Lying on my back on the Lull, I feel well supported overall; my hips sink into that gel memory foam, but the transition layer keeps them from sinking in too far. When I am on my side, I do feel some pressure on my shoulders and hips and think the mattress is just a bit too firm for me in this position. Finally, when I am stomach sleeping, I also feel nice support and am not bowing in at the hips.
On the Tuft & Needle, I feel decently supported on my back, but I will say I feel better back sleeping on the Lull. When I am on my side, I feel very nice pressure relief on the Tuft & Needle, definitely better than I feel on the Lull. When I am on my stomach, the mattress is too soft for me, and I feel my hips bowing in somewhat.
Both mattresses have a balanced foam feel, but their feels are still slightly different. The Lull has a bit of that classic memory foam feel; the gel memory foam, while it is thin, is very soft and has that slow, sinking quality. On the other hand, Tuft & Needle’s Adaptive Foam is more responsive so, while people will sink further into the mattress, it should be easier to move around and switch positions.
See more about Lull’s balanced foam feel in the video below.
Now, see how the Tuft & Needle differs in terms of firmness and feel in the video below.
Motion Transfer Differences
If someone sleeps with a partner, they should consider how well their mattress handles motion transfer – will they be sleeping calmly or will every move their partner makes wake them up? When it comes to motion transfer, memory foam usually deals with it better than other materials. I think this is why the Lull is better with motion transfer – it has a gel memory foam right on top that isolates motion quite well.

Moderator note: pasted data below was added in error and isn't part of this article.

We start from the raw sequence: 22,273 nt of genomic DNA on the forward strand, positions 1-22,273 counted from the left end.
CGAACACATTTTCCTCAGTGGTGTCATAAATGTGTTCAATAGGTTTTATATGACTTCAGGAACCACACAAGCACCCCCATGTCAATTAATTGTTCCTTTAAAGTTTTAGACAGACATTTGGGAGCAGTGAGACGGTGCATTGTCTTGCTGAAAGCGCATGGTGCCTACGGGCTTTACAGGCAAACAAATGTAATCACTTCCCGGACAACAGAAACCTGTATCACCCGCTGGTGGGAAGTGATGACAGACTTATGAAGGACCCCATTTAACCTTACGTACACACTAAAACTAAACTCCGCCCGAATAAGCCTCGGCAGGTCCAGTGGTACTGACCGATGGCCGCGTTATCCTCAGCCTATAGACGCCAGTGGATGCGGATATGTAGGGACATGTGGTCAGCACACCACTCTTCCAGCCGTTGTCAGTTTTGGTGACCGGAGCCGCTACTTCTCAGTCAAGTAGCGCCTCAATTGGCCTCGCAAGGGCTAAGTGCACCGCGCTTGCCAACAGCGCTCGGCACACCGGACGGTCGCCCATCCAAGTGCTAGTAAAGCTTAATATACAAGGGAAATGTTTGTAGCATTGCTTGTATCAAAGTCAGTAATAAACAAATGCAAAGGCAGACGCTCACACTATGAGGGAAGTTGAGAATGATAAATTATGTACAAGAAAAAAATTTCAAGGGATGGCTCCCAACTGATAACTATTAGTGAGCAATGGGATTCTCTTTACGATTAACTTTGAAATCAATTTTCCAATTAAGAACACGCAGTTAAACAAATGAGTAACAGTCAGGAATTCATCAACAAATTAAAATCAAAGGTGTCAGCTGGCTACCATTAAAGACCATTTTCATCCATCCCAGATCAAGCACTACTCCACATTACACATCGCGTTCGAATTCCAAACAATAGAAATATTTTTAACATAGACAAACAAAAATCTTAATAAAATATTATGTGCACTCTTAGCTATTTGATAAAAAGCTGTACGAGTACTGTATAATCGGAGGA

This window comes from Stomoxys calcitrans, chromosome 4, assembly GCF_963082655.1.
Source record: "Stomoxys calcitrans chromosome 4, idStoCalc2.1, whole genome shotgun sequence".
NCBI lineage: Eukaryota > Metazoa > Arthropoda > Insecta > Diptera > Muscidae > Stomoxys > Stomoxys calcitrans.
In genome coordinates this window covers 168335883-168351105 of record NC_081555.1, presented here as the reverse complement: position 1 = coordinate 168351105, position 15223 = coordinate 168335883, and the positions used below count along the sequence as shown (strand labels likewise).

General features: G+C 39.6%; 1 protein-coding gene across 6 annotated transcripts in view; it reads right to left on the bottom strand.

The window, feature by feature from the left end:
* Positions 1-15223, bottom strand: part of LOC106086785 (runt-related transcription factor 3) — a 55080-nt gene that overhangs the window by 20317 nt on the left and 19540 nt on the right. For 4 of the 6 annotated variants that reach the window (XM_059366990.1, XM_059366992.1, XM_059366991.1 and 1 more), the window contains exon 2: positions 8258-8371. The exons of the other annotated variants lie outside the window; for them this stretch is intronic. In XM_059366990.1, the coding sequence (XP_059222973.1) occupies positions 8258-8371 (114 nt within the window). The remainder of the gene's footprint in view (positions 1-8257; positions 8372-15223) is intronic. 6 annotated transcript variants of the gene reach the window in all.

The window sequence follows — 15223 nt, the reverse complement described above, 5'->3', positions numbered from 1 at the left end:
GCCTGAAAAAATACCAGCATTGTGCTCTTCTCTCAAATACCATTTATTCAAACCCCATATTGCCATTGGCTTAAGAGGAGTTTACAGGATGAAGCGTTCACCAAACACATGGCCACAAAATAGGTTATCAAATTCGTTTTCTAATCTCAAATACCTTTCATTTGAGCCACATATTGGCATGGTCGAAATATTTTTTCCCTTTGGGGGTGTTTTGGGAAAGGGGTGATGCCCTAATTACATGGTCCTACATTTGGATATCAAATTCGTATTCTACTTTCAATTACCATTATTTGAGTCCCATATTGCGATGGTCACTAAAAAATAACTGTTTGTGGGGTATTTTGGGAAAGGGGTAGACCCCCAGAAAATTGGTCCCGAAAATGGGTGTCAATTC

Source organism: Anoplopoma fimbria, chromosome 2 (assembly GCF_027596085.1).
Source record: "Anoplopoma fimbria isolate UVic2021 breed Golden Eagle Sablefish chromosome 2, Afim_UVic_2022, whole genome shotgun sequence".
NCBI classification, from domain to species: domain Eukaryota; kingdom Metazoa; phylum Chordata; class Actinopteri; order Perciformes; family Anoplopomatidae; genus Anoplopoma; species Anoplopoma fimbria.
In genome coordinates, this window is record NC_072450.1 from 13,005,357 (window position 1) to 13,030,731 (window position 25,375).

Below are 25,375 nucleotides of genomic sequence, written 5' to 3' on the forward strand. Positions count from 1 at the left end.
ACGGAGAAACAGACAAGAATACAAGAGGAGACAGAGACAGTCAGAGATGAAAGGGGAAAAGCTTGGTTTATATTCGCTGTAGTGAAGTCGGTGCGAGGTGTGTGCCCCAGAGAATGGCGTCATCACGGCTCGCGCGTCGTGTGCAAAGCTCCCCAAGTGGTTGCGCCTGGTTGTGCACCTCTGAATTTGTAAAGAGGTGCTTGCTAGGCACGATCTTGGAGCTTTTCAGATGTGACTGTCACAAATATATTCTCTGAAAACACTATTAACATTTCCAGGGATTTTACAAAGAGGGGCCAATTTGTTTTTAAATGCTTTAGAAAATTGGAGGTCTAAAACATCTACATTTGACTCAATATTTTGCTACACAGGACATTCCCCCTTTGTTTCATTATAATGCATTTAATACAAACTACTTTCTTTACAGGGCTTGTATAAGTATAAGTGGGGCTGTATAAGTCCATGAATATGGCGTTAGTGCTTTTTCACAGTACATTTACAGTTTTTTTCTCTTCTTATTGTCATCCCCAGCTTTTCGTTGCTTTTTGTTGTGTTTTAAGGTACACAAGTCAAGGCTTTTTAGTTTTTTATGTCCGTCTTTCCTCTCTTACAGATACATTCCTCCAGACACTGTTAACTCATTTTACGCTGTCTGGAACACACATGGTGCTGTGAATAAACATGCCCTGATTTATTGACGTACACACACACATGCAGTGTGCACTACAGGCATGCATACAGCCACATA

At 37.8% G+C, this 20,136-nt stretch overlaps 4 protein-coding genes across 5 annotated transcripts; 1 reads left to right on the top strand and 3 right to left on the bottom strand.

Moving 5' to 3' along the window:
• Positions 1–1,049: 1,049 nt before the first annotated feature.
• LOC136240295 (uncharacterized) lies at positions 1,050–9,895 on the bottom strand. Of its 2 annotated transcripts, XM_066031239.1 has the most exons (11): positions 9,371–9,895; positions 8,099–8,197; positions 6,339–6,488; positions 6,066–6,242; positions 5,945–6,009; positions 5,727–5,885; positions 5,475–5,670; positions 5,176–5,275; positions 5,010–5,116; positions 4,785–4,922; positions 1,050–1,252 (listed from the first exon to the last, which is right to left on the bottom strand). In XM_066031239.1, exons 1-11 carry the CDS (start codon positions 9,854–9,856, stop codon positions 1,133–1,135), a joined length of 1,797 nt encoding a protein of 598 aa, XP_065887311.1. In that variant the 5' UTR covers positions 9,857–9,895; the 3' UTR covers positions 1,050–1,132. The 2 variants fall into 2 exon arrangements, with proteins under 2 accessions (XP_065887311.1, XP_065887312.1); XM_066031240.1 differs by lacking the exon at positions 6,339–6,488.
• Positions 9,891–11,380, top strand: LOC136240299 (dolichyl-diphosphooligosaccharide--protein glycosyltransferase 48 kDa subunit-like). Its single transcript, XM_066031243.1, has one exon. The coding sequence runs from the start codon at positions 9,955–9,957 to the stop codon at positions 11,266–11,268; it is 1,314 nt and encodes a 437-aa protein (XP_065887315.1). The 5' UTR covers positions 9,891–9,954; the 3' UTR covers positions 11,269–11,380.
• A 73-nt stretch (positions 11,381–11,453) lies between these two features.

During the tests, I saw less motion transfer on the Lull, as the glass moved less when I pressed into the mattress. Also, when Marten moved around on the other side of the mattress, I felt less of his movements on the Lull.
See why the Lull is the best mattress for couples in the video below.
Now, see how the Tuft & Needle handles motion transfer with the video below.
Edge Support Differences
Between these two mattresses, the Lull features better edge support; it is the firmer, more supportive mattress so it doesn’t compress so much when I sit near the edge. The Tuft & Needle is a softer mattress, so it compresses quite a bit and doesn’t have the best edge support.
Also, when I lie near the edge of the Lull, I don’t feel like I will roll off the mattress. Sitting and lying down near the edge of the Tuft & Needle, I don’t feel as secure.
People can see the edge support differences in the photos below.
Marten is a staff writer for us and has a much different body type. He is 6’7″ and weighs about 230 lbs (I am 5’9″ and 160 lbs.). Here is what he thought about these mattresses and how appropriate they are for heavier sleepers:
In terms of firmness, I said the Tuft & Needle was a 6.5/10 and the Lull was closer to an 8/10.
When I’m on the Tuft & Needle, I need more overall support on my back, because I’m sinking too far into the mattress. On my side, I feel good pressure relief, especially on my shoulders and hips. When I’m on my stomach, I need more overall support, because I’m again sinking too far into the mattress.